3. Sharing Parenting Time

Parenting time has arrangements where each party has 40% of parenting time with the children. You will have to make adjustments to the basic “with child” support formula in this situation.

Please note that just because you have shared parenting time doesn’t mean that the spousal support amount will decrease. However, the courts will have to adjust the amount in such a way that the spousal support payments are appropriate for both parties.

4. High or Low-Income Earner Special Rules

There are also special rules for high or low-income earners. According to the Spousal Support Advisory Guidelines, if the payer has an annual gross of over $350,000, then the formula should not be applied automatically because the result will be unequal.

You must not think of it as a cap on spousal support. That is because most of the time, the spousal support will increase for people above this income level.

It is up to the courts to decide how to fix the spousal support in Ontario in cases where the payer has a high net worth. On the other hand, if the payer has a low income of $20,000 or lower, then they will not have to pay any spousal support.

5. Custodial Payor in Ontario

In certain circumstances, the parent with the primary parenting time will also have to pay spousal support. The court will have to utilize a different formula to reflect such a case.

If you want more information regarding this, you can get in touch with the spousal support lawyer in Ontario to help you. They will assess your case and let you know what payments will be applicable to you.

Can the Spousal Support Amount Change?

A chart on spousal support changes in ontario

There are certain circumstances where the spousal support in Ontario can change. These include the following circumstances:

1. A Reduction in Income

In the event that there is a reduction in the payer’s income, spousal support amounts may also change. For example, if the income significantly reduces, then the court may decide that spousal support in Ontario will not be necessary.

Priority will be given to child support first, and then the spouse. On the other hand, if there is a temporary reduction in income, then the court might decide to attach additional review terms to the spousal support order.

2. An Increase in Income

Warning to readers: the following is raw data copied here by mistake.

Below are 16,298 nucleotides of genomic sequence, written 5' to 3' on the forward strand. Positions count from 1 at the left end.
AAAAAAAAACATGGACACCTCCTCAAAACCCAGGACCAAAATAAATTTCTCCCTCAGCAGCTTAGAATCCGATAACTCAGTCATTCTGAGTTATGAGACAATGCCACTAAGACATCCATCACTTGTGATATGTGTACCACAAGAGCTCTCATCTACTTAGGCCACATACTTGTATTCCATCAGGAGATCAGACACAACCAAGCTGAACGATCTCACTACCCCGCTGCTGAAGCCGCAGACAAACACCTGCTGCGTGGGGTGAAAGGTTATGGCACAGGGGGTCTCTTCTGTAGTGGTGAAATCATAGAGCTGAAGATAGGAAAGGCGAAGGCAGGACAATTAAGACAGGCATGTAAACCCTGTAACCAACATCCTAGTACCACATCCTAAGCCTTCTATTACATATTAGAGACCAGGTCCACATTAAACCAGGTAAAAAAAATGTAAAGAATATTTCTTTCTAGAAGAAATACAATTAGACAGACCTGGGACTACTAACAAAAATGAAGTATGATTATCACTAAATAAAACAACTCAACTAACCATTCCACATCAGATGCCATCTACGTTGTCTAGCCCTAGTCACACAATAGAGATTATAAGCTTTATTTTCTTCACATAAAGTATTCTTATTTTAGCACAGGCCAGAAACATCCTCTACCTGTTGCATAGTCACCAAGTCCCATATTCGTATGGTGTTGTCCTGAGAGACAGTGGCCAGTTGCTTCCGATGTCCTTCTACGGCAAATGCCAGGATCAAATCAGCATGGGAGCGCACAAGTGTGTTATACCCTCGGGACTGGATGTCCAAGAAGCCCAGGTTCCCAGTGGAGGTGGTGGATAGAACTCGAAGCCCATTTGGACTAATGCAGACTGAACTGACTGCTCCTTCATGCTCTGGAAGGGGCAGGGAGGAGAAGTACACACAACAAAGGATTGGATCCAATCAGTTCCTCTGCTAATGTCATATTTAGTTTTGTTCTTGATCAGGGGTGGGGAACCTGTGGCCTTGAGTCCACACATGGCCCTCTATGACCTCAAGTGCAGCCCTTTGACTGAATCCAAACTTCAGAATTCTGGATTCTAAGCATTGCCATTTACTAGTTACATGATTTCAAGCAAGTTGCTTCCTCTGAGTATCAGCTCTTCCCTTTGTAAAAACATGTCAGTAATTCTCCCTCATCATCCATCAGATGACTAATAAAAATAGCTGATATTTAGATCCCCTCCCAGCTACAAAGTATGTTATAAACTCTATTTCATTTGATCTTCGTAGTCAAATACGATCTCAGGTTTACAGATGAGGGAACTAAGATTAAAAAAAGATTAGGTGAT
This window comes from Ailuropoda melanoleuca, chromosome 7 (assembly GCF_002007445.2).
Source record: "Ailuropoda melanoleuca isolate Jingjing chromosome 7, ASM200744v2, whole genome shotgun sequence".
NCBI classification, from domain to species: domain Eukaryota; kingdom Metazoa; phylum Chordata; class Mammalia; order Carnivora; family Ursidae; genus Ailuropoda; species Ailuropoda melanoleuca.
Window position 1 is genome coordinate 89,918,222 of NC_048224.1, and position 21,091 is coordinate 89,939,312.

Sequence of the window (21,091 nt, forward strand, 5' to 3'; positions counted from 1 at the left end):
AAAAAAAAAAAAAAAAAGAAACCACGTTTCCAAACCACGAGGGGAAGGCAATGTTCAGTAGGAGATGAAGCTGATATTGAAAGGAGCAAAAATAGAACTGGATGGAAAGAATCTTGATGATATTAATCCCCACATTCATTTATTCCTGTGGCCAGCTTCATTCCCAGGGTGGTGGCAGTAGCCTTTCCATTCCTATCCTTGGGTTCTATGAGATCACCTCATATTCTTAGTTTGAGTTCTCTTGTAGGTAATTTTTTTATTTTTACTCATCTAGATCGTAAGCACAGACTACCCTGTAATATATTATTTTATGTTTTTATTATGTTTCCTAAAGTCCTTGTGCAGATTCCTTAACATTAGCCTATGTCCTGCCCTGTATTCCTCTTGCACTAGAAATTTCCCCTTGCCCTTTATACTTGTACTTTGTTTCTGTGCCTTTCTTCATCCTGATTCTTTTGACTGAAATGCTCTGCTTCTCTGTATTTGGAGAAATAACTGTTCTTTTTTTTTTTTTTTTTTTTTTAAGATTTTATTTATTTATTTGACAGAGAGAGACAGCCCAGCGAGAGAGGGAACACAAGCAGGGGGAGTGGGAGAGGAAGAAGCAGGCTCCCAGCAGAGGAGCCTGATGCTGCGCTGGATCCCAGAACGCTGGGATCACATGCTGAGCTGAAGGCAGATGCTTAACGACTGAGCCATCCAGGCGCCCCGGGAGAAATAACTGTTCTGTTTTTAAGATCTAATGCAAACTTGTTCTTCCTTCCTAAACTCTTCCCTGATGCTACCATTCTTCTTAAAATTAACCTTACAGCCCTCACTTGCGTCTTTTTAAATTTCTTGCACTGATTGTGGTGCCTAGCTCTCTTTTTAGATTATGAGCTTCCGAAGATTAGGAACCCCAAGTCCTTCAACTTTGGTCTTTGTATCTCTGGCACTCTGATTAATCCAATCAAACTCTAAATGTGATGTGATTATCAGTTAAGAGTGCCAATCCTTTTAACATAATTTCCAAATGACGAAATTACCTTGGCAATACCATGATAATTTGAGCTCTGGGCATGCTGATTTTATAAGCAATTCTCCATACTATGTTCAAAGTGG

An increase in the income of the payer will move the SSAG range down even further. This means that the amount of spousal support will also be reduced.

The court will try to encourage the spouse to work towards self-sufficiency. They will do this through a clause that will allow a recipient to earn up to a fixed amount (which will also be low).

3. Motion to Change

Both parties can also request a Motion to Change for contested spousal support problems. They will request the court to provide a ruling on this matter.

The party that has opted for the order to vary should prove that there has been a material change in the conditions, circumstances, needs, or means.

For it to be a material change, it should be one that results in different terms if the circumstance would have existed at the time of the original spousal support order.

Please note that such a test is challenging to meet. For example, changes in employment, remarriage, and retirement are foreseeable changes based on the circumstances of both parties.

So, it is up to the court to decide whether the new circumstance will count as a material change for spousal support in Ontario.

How Long Does Spousal Support Last: Spousal Support Duration in Ontario

The answer to how long does spousal support last in ontario

The duration of spousal support in Ontario can range from half to one year for each year the couple was living together or married. However, if the spouses were married for twenty years, then it would become indefinite.

The exact duration will depend on the specific case and various factors such as the spouse’s ability to pay, shared debts, how long the marriage lasted, and more.

The court will take all of these factors into account before deciding how long it will last. In some cases, it can be till half the time of the marriage or the full length of the marriage.

When Does Spousal Support End?

The spousal support in Ontario will end based on the court order. Once the court gives the spousal support order, the payer has to make the payments until:

  • Both parties agree to change the terms of the spousal support agreement
  • The court changes the order
  • In your court order, there were legal conditions for ending spousal support payments, which have been met

On the other hand, a court can also change the order if you and your spouse consent to significant changes in the circumstances. If you and your spouse want to change these payments, you can get in touch with your family lawyer.

If your separation agreement had certain conditions for ending spousal support payments, and these have been met, then the spousal support in Ontario will stop between you and your spouse.

Does Spousal Support End When You Remarry in Ontario?